Space Gardening 101
You can’t escape eating (or gardening!) your vegetables, even if you’re in space. On Aug. 10, astronauts on the International Space Station sampled their first space grown salad. This freshly harvest red romaine lettuce was grown in the “Veggie” plant growth chamber that is designed to make gardens flourish in weightlessness.
In a weightless environment, there is no up and down, so roots grow in all directions. Water and soil, the materials used to anchor these plants and allow for root growth tend to float away.
How Do We Grow Plants in Space?
1. Plant Pillows
The Veggie chamber helps solve the problems of a weightless environment by using ‘plant pillows’, sounds comfy right? These pillows are bags filled with material for growing plants in space.
Wicks are implanted into the bags and are used to draw water from inside the pillow to the plant.
These wicks also provide a place to glue the seeds. It’s important to orient the seeds so roots will grow ‘down’, and shoots that emerge will push out of the bag.
3. LED Lights
LED lights are used for photosynthesis and give the shoots a sense of direction so they keep growing upward. The walls of the Veggie chamber can expand to make room for the plant as it grows.
The purple/pinkish hue surrounding the plants in Veggie is the result of a combination of the red and blue lights, which is what the plants need to grow. Green LEDS were added so the plants look like edible food rather than weird purple plants.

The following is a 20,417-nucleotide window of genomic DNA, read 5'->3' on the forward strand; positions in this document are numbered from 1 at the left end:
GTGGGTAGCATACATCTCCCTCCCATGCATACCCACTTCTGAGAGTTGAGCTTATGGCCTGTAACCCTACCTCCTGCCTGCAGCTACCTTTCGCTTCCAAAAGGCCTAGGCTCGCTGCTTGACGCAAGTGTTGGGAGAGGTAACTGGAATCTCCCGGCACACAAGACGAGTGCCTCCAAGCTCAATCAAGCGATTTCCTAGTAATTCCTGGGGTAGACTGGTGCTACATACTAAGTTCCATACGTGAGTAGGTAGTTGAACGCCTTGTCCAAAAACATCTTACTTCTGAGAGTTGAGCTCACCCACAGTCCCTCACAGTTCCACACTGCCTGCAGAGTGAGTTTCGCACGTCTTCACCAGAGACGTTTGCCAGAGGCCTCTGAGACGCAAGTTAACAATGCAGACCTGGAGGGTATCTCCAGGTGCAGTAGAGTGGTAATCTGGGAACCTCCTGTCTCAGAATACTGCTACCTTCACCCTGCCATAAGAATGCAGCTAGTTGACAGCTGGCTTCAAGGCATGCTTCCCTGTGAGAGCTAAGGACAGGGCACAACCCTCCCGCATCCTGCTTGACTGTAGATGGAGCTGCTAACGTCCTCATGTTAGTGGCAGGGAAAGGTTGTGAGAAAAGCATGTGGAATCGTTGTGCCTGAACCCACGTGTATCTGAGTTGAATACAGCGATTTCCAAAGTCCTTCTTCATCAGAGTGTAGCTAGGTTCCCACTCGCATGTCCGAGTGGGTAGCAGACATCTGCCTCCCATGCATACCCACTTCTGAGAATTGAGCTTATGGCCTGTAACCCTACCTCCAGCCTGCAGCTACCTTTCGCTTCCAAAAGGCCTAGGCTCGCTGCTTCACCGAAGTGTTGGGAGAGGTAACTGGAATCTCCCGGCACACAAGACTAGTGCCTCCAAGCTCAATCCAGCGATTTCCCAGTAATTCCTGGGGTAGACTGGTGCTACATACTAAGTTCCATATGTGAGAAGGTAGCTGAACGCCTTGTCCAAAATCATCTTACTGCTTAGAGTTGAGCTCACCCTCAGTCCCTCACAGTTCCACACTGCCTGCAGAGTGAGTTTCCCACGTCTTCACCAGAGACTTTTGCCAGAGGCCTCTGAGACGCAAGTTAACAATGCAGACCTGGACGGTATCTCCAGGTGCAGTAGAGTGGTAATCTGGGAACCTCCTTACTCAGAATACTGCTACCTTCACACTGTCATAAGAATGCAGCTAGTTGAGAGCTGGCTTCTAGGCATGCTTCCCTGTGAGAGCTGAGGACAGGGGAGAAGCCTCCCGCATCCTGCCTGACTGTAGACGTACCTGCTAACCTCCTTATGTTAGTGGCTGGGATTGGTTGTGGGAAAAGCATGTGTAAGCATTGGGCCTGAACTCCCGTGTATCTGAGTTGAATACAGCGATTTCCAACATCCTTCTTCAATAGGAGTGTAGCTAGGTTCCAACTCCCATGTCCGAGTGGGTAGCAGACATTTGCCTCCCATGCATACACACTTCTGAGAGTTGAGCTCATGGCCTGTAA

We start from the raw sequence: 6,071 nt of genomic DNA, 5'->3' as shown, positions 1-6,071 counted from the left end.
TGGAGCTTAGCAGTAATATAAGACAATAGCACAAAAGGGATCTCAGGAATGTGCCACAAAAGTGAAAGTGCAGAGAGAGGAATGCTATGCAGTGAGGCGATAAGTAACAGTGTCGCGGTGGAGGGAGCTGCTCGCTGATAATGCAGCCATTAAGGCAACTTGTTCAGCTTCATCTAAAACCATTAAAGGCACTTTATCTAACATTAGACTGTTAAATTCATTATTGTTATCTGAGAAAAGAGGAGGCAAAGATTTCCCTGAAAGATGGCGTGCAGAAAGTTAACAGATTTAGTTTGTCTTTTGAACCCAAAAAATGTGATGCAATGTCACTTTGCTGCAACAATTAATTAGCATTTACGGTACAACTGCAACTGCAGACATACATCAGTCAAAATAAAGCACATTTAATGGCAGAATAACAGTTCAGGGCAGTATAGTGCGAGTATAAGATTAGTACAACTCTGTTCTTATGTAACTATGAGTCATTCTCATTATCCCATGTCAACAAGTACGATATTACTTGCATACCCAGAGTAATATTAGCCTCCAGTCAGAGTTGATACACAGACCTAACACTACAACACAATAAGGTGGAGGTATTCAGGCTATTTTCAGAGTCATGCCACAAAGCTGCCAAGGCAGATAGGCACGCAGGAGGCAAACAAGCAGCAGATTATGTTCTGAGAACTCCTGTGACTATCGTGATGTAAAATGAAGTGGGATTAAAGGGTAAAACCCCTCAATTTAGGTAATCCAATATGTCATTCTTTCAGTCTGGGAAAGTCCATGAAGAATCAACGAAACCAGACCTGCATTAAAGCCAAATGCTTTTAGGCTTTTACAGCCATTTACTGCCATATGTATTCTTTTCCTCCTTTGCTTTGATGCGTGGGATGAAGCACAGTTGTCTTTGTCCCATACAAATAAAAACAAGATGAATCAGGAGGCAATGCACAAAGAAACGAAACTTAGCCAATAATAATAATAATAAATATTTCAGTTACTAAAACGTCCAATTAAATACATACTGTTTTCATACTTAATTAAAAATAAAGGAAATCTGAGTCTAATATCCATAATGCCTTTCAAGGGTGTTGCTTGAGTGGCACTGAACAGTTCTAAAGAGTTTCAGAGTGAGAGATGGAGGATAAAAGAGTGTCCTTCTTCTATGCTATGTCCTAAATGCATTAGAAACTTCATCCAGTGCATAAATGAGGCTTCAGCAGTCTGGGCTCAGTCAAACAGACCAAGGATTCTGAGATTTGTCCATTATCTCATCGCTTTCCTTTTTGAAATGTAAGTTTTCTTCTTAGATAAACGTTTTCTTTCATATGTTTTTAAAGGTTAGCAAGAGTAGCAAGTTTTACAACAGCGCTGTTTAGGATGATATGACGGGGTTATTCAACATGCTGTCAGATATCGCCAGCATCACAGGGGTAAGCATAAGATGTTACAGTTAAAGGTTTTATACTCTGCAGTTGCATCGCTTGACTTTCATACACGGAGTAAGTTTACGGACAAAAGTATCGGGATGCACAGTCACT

Why are we growing plants in space?
When astronauts travel on deep space missions, like Mars, they will need to be self-sufficient for long periods of time. Having the ability to grow their own food is a big step in that direction. There is also a desire to grow flowering vegetables in space, which is why we are currently tending to zinnia flowers on orbit. Growing these flowering plants will help us understand longer duration growing plants that have to flower in space, such as tomatoes.
What’s Next? The next SpaceX delivery will include seeds for a small cabbage and additional red romaine lettuce. Upcoming experiments will use various ratios of red and blue lights and different fertilizers in attempts to improve crop yield, nutrition and flavor. The findings from these experiments can be utilized both on Earth and in space.
In addition to the nutrition benefits of growing vegetables in space, the psychological benefits are also significant. Having living plants can help with stress and increase the crews’ enjoyment. It provides the sights, smells and tastes of Earth.
To learn more about gardening in space, watch ScienceCast HERE.
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21 Jan, 2016
Space Gardening 101
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